Whether your laboratory is testing for potentially life-altering diseases like COVID-19 or drawing blood for basic metabolic panels, the patients you are testing expect the results of those tests to be entirely accurate. To ensure the reliability and precision of their patient’s test results, clinical laboratories in the U.S. must adhere to the regulations defined in the Clinical Laboratory Improvement Amendments (CLIA). If your laboratory currently conducts or plans to conduct testing on humans and you’re wondering how CLIA applies to your facility, there are three fundamental questions that first must be addressed.
All laboratories in the U.S. that perform testing on humans — approximately 260,000 laboratories nationwide — are generally subject to the CLIA laboratory testing regulations enforced by the Centers for Medicare & Medicaid Services (CMS). CLIA quality control standards were established in 1988 and apply to any facility that performs even one applicable test on “materials derived from the human body for the purpose of providing information for the diagnosis, prevention, or treatment of any diseased or impairment of, or the assessment of the health of, human beings.”(1) Any facility that conducts testing for these purposes is considered to be a laboratory within the scope of CLIA. They must therefore be certified with the CLIA program that corresponds with the complexity of the tests performed.
There are two states, New York and Washington, that maintain their own CMS-approved regulatory programs for clinical laboratories. Facilities in those states should contact the appropriate state agency to determine whether separate CLIA certification is needed.
There are also three unique types of human-testing laboratories that are not subject to CLIA certification:(2)
The regulatory requirements of CLIA vary based on the types of tests a laboratory performs. CLIA regulatory requirements classify testing into three categories: high complexity, moderate complexity and waived. There are five different types of CLIA certifications, and each is generally effective for two years.(3)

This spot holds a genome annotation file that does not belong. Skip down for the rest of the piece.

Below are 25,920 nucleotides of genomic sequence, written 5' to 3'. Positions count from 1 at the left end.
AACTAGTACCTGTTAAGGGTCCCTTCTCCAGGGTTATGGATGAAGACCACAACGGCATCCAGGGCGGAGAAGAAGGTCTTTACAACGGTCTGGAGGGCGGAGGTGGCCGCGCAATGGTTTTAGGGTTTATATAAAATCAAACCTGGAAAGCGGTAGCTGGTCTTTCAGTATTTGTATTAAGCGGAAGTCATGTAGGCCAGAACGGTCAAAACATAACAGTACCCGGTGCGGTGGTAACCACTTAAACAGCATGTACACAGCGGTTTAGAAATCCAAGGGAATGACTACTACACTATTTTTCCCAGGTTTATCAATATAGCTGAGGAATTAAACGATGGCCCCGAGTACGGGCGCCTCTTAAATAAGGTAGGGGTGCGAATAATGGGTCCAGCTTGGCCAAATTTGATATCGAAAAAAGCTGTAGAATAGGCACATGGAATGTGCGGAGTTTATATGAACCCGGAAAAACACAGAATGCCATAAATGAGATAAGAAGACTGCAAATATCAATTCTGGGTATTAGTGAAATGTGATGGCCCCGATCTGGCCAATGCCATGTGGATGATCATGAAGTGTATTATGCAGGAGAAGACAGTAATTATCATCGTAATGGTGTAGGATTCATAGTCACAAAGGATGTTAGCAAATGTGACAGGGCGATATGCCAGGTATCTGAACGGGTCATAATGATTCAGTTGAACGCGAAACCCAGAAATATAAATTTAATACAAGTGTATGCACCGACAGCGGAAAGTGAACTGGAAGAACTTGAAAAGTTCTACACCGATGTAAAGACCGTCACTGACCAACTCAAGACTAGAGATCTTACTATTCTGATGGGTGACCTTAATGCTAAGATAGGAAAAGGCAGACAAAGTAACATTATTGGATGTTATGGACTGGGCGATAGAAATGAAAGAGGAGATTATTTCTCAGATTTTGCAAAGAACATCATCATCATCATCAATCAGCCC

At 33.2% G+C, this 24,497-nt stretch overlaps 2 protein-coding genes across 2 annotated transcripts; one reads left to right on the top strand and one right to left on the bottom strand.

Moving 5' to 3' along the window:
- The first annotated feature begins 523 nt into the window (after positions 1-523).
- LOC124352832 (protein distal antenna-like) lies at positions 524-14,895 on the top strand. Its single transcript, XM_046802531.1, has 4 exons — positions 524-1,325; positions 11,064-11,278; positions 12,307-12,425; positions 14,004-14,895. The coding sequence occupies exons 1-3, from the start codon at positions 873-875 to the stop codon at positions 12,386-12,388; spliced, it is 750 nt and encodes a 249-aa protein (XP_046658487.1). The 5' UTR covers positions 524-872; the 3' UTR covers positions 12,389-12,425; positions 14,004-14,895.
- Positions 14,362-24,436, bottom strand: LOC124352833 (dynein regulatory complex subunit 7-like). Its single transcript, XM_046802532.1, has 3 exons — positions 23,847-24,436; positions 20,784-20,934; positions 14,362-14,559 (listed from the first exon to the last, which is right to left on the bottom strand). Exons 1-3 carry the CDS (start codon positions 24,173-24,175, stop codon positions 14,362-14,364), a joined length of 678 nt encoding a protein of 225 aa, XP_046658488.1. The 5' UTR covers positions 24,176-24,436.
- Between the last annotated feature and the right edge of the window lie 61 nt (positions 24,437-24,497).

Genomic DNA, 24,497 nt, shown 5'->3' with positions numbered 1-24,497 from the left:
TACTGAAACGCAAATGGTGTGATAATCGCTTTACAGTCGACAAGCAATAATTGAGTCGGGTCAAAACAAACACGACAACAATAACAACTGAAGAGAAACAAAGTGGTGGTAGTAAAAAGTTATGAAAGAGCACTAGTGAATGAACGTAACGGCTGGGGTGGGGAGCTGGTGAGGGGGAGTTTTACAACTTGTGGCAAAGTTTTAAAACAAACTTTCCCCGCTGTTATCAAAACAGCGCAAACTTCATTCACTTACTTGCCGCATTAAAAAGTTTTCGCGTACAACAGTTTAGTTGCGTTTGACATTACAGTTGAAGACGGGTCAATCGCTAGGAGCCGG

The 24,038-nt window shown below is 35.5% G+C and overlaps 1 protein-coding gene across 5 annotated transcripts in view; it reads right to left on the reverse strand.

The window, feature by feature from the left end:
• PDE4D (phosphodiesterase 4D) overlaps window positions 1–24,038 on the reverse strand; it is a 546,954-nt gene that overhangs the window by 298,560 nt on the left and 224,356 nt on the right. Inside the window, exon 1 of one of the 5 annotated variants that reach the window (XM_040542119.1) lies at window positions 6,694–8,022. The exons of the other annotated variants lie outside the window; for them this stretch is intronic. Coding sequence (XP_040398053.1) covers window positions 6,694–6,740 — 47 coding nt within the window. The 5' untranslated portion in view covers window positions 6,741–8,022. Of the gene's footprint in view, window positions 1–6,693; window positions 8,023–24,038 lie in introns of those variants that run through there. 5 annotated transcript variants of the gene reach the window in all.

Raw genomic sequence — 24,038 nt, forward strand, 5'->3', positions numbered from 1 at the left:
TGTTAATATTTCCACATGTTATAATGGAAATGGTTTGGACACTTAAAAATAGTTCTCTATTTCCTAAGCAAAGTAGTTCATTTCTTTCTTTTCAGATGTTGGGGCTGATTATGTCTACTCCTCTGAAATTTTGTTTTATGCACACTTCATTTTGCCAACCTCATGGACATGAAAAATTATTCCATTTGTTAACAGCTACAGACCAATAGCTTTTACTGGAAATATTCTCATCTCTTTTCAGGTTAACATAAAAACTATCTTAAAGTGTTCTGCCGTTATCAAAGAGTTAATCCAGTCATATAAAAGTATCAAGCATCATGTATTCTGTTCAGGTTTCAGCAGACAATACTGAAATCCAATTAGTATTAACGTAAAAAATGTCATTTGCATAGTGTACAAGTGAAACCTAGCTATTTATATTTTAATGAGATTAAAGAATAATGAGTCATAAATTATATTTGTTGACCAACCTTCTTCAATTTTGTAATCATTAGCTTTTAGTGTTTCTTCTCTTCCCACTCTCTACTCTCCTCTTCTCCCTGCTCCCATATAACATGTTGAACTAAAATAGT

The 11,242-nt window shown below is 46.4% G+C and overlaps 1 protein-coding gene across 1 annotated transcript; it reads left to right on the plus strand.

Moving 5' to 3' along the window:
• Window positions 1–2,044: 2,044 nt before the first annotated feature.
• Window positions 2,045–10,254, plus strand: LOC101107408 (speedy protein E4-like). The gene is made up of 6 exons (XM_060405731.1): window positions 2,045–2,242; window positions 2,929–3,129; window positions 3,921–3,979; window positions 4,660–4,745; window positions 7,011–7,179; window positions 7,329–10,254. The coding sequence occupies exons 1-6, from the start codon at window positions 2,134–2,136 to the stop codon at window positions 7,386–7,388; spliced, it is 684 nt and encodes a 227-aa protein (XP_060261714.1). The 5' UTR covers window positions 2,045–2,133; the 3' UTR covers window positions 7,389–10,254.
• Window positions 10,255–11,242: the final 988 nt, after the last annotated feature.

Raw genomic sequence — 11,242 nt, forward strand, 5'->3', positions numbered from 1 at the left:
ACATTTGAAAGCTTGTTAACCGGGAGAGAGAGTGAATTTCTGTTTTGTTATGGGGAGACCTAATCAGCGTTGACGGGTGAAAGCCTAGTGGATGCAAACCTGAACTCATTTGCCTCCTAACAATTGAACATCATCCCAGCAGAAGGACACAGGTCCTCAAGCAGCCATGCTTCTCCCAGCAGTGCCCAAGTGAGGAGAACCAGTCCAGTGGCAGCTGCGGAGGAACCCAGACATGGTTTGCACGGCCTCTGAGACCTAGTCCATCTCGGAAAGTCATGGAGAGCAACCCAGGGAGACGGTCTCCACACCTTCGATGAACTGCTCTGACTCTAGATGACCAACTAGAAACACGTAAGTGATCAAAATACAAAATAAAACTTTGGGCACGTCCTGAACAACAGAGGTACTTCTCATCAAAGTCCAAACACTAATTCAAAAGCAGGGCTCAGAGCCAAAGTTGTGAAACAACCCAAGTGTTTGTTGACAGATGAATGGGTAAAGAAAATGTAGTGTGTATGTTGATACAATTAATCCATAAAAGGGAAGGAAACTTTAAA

These certificates are issued to labs in which physicians, midlevel practitioners or dentists perform specific types of moderate complexity testing during a patient’s visit.
These certificates are issued to a laboratory after a CMS surveyor or state agency has conducted an inspection and determined the laboratory to compliant with applicable CLIA requirements.
These certificates are issued to a laboratory based on its endorsement by a CMS-authorized accrediting organization.
These certificates allow a laboratory to continue performing high complexity and/or moderate testing until it is inspected and evaluated for its compliance with CLIA regulations. Only laboratories applying for a COC or COA may receive this type of certificate.
CLIA guidelines define waived tests as those that can be categorized as “simple laboratory examinations and procedures that have an insignificant risk of an erroneous result.”(4) A laboratory may qualify for a COW if it only conducts tests that:
The application for CLIA certification, Form CMS-116, is available on the CMS website. Once completed, the application must be delivered to the local agency for the state in which the laboratory facility is located. (A current list of state agencies can be found on the CMS website.) Some survey agencies have state-specific requirements, so it’s always prudent to contact the appropriate state agency prior to submitting an application.
If a laboratory has more than one location, a CLIA certificate is needed for each facility unless the laboratory:
To learn how digitization can streamline your laboratory’s CLIA compliance processes, visit our compliance information page.
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